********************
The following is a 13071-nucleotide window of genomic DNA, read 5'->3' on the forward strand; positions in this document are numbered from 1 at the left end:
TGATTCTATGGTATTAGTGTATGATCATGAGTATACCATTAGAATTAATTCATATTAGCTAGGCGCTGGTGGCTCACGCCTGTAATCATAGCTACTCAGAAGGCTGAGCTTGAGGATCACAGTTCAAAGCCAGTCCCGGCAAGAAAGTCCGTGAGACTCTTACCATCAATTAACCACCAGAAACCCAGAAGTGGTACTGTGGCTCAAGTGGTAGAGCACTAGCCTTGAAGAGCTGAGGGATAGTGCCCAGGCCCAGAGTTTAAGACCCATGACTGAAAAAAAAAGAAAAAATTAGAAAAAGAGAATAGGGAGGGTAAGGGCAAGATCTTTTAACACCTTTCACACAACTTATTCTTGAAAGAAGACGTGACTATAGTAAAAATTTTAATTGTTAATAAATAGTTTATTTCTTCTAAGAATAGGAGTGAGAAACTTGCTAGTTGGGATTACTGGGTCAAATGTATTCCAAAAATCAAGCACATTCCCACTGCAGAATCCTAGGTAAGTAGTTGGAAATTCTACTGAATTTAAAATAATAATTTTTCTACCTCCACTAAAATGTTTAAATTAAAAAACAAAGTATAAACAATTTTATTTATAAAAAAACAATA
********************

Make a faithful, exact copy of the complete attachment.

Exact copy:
The following is a 13071-nucleotide window of genomic DNA, read 5'->3' on the forward strand; positions in this document are numbered from 1 at the left end:
TGATTCTATGGTATTAGTGTATGATCATGAGTATACCATTAGAATTAATTCATATTAGCTAGGCGCTGGTGGCTCACGCCTGTAATCATAGCTACTCAGAAGGCTGAGCTTGAGGATCACAGTTCAAAGCCAGTCCCGGCAAGAAAGTCCGTGAGACTCTTACCATCAATTAACCACCAGAAACCCAGAAGTGGTACTGTGGCTCAAGTGGTAGAGCACTAGCCTTGAAGAGCTGAGGGATAGTGCCCAGGCCCAGAGTTTAAGACCCATGACTGAAAAAAAAAGAAAAAATTAGAAAAAGAGAATAGGGAGGGTAAGGGCAAGATCTTTTAACACCTTTCACACAACTTATTCTTGAAAGAAGACGTGACTATAGTAAAAATTTTAATTGTTAATAAATAGTTTATTTCTTCTAAGAATAGGAGTGAGAAACTTGCTAGTTGGGATTACTGGGTCAAATGTATTCCAAAAATCAAGCACATTCCCACTGCAGAATCCTAGGTAAGTAGTTGGAAATTCTACTGAATTTAAAATAATAATTTTTCTACCTCCACTAAAATGTTTAAATTAAAAAACAAAGTATAAACAATTTTATTTATAAAAAAACAATA